Awareness of energy efficiency is one of the minimum job qualifications for reliability engineers. In the summer of 1994, Jack Lambley, then an intern at the Imperial Chemical Industries (ICI) Rocksavage site in the UK, was assigned the task of quantifying the effects on power consumption for misaligned process pumps. A surplus pump was overhauled, and new bearings were fitted. This pump was reinstalled, and water was recirculated in a suitably instrumented closed-loop arrangement. Prueftechnik GmbH loaned Lambley a modern laser-optic alignment instrument.
As an undergraduate student, Lambley had learned how misalignment affected bearing load, and how bearing load increases caused exponential decreases in bearing service life. Following instructions from his supervisor, Lambley reviewed the engineering sections of SKFs general catalog, which stated that a 25% increase in bearing load caused the rated bearing life to be halved.
Lambley investigated the alignment accuracy and the methods in use at that time. He discovered that straight-edge methods were inappropriate for refinery pumps. Rim-and-face alignment methods were judged difficult and unreliable. Properly executed, reverse-dial-indicator methods required consideration of the bracket sag, and they would require more time to apply than modern laser techniques.
From data available at the Rocksavage site, he calculated that the typical misalignment consisted of 0.02 in./0.5 mm vertical and horizontal offset and 0.002 in./in. vertical and horizontal angularity. In 1994, lasers were known to be inherently more accurate than the best competing techniques.
Lambley constructed several graphs and tabulations, as shown in Figs 14. The resulting recommendations were to align machinery to within 0.005 in./0.12 mm shaft offsets and to limit deviations in the hub gap to 0.0005 in./in. of hub diameter. Lambley further documented that adhering to these recommendations would reduce ICIs power consumption by about 1%. He confirmed that laser alignment was faster and superbly more accurate. Lambley determined that laser alignment technology was bottom-line more cost-effective; he deserves credit for establishing these facts instead of repeating the opinions of others.
Fig. 1. Effect of parallel offset on power
consumption of a pin coupling at 3,000 rpm.
Fig. 2. Effect of angular misalignment on
power consumption of a pin coupling
at 3,000 rpm.
Fig. 3. Effect of parallel offset on power
consumption of a toroidal (tire-type) coupling
at 3,000 rpm.
Fig. 4. Effect of angular misalignment on
power consumption of a toroidal (tire-type)
coupling at 3,000 rpm.
Using data from a mid-size refinery:
Average demand: 27 kW/pump 3 8,760 hr/yr 3 $0.1/kWh 3 1,000 pumps 3 0.01 = $236,520/yr. And, with 1,000 pumps operating at any given time, this location could annually save approximately $250,000 in avoided power consumption.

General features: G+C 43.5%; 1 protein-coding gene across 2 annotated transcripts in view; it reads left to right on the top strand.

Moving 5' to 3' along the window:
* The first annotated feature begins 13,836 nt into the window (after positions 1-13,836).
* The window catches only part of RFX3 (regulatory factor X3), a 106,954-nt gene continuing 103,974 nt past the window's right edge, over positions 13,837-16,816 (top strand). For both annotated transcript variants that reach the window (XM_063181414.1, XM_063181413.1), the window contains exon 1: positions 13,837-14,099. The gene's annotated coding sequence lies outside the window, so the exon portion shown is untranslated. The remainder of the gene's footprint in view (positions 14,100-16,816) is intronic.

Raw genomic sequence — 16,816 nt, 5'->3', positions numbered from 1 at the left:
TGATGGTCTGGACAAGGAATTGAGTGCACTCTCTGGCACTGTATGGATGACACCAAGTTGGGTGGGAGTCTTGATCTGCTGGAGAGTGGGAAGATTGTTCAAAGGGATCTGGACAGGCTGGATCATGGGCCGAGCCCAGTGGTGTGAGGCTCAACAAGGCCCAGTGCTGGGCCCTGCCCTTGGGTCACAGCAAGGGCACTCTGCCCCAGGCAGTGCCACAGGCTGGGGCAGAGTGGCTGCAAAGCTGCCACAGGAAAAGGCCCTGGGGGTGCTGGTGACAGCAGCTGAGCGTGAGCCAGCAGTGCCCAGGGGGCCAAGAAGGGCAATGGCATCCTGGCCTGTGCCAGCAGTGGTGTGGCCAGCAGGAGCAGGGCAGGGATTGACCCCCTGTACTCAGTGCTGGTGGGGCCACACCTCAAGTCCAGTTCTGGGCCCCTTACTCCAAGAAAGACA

The total cost for laser alignment instruments includes equipment costs plus training costs. The benefit is 8 man-hours of time-saving credit per alignment job. For gathering more data, thermography and infrared monitoring techniques are possible options. These methods have been used to quantify significant temperature increases in a coupling located between misaligned pump and driver shafts. You could compare the energy wasted by the rising temperature of a coupling to the energy loss, as described by Lambley. Regardless of calculation method, laser alignment will result in surprisingly rapid payback. Remember: In all reliability improvement endeavors, never let somebodys opinion get in the way of sound science and facts.
If you are like the majority of hydrocarbon processing industry facilities in the industrialized world, your worker and technician resources are probably stretched to the limit. Understandably, you may be looking for ways to simplify some of your traditional work processes and procedures. You may have had an experience that reinforces the contention in which high-tech tools are not always the answer. And hold the view that the back-to-basics thinking has considerable merit. However, decades of well-documented observation attest to the fact that misalignment has been responsible for huge economic losses. The more misalignment of the rotating unit permitted, the greater the rate of wear, likelihood of premature failure, and loss of efficiency of the machine.
As an inquisitive Lambley proved, misaligned machines absorb more energy than they consume more power. So, its always advantageous to update ones knowledge of shaft alignment and alignment tolerances. Competent vendors will assist you in illuminating the roadway to becoming reliability-focused. And indications are that only the reliability-focused facilities will be around in the future. HP
|The author |
Heinz P. Bloch is Hydrocarbon Processings Reliability/Equipment Editor. A practicing consulting engineer with now 50 years of applicable experience, he advises process plants worldwide on failure analysis, reliability improvement and maintenance cost avoidance topics. He has authored or co-authored 18 textbooks on machinery reliability improvement and over 490 papers or articles dealing with related subjects. For more on alignment, refer to Bloch, H. P., Pump Wisdom: Problem Solving for Operators and Specialists, John Wiley & Sons, Hoboken, 2011, pp. 153162.